I am a six-foot-tall white male. In the last six years of this project I have learned how key it is, when I am engaging with a child in custody, to give all the power in the conversation to that child. I have learned to neutralize the authority of my age, height, and race by sitting on the floor, squatting, putting myself below the child and allowing them to have control over the dialogue. These are skills and techniques that have permitted even the quietest child to share his or her history. It is never about making any child talk who doesn’t want to, it’s about setting up the right variables to allow them a comfortable space in which to tell their stories.
In the photo below a psychologist at King County Youth Service Center in Seattle’s Central District neighborhood squats in the doorway of a 15-year-old under 24-hour supervision in the mental health wing. The young boy is agitated; he didn’t leave his house for three years until he assaulted his mother for “not cleaning his room quickly enough,” and ended up at the service center. He hasn’t gone to school in three years, and his mother doesn’t want him. It will not be an easy placement. His bed in the room is on the floor. By bringing himself lower, closer the boy’s eye level, the psychologists body language is much less threatening and authoritative.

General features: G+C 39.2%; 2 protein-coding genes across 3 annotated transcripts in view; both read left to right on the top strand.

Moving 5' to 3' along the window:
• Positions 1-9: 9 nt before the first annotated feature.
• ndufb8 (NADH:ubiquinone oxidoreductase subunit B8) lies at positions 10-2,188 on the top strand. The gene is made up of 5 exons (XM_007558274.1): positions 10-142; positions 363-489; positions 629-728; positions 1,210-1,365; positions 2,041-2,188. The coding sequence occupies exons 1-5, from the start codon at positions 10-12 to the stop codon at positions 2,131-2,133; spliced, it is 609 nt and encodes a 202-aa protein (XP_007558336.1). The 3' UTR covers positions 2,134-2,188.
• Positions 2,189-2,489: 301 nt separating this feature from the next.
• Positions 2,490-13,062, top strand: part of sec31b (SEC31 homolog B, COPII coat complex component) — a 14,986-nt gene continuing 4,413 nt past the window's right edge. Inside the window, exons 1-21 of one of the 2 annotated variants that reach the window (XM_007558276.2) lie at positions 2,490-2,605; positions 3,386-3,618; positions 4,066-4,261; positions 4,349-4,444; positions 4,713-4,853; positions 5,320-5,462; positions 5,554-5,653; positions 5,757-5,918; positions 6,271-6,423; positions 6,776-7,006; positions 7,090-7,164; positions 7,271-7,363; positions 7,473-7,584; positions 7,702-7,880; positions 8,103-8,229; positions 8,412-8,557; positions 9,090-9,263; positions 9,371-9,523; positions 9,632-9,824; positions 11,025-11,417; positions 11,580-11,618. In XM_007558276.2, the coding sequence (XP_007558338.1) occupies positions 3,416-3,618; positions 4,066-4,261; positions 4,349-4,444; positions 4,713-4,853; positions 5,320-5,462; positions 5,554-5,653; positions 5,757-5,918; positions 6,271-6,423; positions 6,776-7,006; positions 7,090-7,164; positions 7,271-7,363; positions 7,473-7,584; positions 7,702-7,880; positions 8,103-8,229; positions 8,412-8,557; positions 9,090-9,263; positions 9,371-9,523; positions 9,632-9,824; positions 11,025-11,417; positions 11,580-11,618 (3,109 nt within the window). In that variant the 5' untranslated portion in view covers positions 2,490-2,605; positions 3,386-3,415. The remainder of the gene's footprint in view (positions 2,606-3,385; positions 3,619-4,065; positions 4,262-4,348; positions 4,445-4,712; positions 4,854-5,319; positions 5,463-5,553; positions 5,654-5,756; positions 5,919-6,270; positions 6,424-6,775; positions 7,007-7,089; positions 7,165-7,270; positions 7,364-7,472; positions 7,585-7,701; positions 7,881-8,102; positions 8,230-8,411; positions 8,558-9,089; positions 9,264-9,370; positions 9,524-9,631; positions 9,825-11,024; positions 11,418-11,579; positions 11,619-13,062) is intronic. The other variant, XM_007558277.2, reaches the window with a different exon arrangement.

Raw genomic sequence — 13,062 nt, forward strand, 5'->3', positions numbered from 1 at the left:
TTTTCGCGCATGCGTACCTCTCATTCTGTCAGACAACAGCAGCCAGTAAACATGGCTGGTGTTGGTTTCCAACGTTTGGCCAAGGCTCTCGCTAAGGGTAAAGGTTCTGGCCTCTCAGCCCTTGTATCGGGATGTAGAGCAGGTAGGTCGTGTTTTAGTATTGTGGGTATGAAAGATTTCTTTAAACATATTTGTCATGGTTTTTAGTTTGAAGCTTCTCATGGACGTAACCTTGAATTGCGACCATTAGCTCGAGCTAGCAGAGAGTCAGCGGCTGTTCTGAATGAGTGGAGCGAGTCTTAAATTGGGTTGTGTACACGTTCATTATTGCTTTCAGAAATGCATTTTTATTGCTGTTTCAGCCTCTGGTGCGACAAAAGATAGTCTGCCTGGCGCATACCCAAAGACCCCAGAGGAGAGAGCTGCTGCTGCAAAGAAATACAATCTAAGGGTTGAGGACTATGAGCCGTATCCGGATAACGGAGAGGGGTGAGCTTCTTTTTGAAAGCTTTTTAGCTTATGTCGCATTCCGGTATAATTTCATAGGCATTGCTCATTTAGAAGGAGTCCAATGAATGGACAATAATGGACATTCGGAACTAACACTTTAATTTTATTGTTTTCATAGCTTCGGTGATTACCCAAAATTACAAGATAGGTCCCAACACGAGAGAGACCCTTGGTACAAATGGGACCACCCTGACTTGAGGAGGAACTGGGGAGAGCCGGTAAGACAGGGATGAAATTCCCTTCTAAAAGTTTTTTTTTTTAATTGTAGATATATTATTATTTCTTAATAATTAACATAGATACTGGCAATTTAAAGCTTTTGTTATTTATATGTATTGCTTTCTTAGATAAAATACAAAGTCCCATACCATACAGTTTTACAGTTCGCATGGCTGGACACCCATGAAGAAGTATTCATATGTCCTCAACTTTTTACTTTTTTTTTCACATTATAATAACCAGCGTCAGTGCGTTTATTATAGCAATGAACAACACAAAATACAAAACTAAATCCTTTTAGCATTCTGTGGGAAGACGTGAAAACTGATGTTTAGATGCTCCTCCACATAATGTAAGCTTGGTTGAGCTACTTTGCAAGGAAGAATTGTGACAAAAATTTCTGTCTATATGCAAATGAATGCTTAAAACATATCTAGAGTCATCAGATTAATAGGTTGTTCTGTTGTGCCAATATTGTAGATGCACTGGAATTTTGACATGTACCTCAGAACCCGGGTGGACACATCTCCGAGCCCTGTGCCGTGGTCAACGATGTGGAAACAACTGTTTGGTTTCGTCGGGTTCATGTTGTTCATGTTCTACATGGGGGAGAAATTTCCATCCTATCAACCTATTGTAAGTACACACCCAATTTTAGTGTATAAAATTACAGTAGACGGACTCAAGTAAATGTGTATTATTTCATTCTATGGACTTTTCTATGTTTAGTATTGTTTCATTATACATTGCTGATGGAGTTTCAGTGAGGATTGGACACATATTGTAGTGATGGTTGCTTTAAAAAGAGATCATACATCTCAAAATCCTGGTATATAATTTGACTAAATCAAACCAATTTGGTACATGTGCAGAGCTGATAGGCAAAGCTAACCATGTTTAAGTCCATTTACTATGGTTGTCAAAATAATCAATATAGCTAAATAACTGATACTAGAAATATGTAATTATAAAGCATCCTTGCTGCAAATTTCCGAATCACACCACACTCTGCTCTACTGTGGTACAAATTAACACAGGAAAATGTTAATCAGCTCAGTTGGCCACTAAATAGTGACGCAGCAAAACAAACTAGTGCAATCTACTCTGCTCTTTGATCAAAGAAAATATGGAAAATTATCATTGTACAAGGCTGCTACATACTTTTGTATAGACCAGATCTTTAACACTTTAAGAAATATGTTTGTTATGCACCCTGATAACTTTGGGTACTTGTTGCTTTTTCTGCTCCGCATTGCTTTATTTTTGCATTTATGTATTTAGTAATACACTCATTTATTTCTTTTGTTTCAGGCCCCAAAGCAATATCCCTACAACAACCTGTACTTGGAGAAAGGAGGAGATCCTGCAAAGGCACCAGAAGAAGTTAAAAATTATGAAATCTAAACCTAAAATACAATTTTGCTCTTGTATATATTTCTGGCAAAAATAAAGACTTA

Compare that image to this one:
At Loysville Youth Development Center in Pennsylvania staff swarm around D.R, the seated boy. Moments earlier he had thrown his jacket on the seat against the wall and sat down hard and opened a book as if to read. He is saying, “Don’t. Touch. Me.” He is unsure how to communicate his anger.
When you lower yourself to someone who is seated, you defer authority to them. Look who else does this: